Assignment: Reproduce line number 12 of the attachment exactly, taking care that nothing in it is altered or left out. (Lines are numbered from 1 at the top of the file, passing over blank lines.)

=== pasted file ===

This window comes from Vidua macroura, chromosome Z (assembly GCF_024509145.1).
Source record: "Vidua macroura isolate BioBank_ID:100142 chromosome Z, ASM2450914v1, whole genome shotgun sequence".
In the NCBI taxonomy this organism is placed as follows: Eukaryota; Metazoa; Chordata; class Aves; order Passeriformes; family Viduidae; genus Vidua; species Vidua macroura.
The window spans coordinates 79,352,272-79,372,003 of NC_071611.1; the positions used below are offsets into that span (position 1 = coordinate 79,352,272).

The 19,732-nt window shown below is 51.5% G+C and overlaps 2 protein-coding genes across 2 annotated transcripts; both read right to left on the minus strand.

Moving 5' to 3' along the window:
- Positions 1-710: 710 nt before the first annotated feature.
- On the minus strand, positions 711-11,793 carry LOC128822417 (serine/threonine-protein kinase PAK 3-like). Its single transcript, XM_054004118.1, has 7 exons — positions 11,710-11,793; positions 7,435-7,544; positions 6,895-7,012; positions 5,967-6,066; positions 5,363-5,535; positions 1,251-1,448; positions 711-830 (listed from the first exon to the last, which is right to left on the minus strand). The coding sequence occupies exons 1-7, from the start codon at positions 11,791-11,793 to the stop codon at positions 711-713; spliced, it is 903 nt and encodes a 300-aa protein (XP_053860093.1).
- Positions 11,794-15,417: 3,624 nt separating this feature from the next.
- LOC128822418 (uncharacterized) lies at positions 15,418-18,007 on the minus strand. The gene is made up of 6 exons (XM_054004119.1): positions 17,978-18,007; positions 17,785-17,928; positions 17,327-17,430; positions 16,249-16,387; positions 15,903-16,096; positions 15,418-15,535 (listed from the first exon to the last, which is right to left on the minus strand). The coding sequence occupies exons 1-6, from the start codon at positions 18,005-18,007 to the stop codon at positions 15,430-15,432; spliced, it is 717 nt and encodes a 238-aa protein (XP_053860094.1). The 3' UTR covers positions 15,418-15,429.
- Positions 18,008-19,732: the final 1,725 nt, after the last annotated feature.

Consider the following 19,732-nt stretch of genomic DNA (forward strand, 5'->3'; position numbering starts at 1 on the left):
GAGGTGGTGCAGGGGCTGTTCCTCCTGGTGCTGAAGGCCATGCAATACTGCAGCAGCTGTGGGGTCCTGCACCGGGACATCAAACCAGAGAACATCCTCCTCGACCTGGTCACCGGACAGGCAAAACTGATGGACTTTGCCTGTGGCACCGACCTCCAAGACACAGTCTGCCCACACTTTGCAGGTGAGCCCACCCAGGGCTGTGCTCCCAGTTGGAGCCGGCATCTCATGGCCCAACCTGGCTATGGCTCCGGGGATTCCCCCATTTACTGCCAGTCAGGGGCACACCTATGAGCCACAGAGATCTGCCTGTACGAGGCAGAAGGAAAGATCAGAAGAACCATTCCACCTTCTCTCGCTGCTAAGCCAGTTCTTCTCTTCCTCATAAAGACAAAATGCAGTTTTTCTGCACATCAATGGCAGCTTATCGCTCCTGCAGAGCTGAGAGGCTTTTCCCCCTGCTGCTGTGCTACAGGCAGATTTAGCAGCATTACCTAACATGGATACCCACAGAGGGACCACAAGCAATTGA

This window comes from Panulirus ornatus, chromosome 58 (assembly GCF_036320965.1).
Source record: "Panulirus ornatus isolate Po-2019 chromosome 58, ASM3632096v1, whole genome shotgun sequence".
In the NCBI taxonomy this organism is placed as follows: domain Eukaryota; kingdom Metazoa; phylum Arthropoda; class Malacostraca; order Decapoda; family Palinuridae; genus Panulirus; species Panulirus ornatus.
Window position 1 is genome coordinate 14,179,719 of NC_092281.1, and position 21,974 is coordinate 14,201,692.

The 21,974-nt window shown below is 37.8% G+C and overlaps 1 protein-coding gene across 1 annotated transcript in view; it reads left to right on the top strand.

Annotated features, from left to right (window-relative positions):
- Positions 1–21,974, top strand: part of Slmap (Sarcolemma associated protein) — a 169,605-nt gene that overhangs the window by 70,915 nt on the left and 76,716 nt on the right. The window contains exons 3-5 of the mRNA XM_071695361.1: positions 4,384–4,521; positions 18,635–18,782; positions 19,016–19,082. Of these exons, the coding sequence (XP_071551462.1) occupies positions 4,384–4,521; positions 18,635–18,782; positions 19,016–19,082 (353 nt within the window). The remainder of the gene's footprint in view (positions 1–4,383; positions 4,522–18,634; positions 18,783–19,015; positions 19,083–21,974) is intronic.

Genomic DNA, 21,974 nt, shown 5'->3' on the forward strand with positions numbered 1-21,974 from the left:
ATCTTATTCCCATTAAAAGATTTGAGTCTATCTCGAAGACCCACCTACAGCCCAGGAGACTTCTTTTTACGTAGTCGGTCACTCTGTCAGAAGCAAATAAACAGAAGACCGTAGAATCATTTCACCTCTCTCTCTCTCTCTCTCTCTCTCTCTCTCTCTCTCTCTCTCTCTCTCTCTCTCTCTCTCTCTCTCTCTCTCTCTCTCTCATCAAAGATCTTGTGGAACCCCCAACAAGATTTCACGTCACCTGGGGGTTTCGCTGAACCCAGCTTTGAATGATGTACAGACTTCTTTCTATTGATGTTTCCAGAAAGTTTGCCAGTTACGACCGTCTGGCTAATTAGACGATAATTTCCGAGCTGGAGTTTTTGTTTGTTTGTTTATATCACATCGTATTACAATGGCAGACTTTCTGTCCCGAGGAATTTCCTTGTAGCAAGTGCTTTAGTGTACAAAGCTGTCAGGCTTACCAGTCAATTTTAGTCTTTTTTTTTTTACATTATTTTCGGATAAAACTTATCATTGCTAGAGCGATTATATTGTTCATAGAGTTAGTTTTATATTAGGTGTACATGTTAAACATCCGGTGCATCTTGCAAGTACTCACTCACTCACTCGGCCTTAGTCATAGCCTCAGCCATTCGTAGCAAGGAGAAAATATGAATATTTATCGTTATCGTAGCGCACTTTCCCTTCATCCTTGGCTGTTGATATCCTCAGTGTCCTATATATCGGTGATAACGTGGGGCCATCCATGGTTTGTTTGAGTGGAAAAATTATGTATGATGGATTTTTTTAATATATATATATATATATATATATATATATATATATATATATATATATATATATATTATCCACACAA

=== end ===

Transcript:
Consider the following 19,732-nt stretch of genomic DNA (forward strand, 5'->3'; position numbering starts at 1 on the left):